California’s Alpine County records its 1st COVID death 18 months into pandemic

California
The Markleeville General Store is seen in June 2014 in Alpine County.(Mel Melcon / Los Angeles Times)

The Markleeville General Store is seen in June 2014 in Alpine County.(Mel Melcon / Los Angeles Times)

Alpine County, sparsely populated and tucked into the Sierra Nevada, has no hospitals, no ventilators and no ICU beds. Until last week, California’s least-populous county also had no COVID-19-related deaths.

But that changed Tuesday when the county, California’s smallest, reported its first death attributed to the novel coronavirus, which has now infected more than 4.7 million Californians and killed 69,000 statewide.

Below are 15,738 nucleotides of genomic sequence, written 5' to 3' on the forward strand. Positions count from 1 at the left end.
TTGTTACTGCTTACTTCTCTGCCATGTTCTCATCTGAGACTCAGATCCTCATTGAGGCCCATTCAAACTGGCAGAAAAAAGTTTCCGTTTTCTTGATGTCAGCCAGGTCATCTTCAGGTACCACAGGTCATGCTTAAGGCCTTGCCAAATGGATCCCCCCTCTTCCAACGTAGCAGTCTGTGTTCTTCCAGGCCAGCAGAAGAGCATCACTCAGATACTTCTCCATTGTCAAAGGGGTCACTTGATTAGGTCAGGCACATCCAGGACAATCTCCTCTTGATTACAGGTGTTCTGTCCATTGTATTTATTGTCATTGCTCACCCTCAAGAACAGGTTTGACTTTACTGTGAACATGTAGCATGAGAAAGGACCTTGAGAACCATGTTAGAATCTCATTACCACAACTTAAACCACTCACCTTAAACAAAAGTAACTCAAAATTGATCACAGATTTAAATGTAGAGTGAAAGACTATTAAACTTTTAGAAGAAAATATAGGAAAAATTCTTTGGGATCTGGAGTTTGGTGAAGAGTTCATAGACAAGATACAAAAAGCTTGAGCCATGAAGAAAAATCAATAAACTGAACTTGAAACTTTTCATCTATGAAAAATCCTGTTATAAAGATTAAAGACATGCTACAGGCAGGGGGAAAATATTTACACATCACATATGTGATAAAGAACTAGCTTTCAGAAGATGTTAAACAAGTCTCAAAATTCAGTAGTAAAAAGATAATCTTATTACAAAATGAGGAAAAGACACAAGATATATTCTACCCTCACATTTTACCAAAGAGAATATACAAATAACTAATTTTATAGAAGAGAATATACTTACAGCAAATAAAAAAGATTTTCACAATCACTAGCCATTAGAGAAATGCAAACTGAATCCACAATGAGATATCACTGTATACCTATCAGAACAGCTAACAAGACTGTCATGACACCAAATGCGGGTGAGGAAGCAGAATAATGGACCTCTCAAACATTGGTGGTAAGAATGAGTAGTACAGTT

The individual was fully vaccinated, older than 65 and “seriously immunocompromised,” according to officials from the Alpine County health department, who are not releasing additional information about the case because of privacy concerns.

Of Alpine County’s 1,100 residents, 69.5% are fully vaccinated, according to The Times’ coronavirus tracker. It has the highest vaccination rate of any California county outside the San Francisco Bay Area. As of Thursday, the vaccination rate statewide is 66.6%.

Read the full story on LATimes.com.

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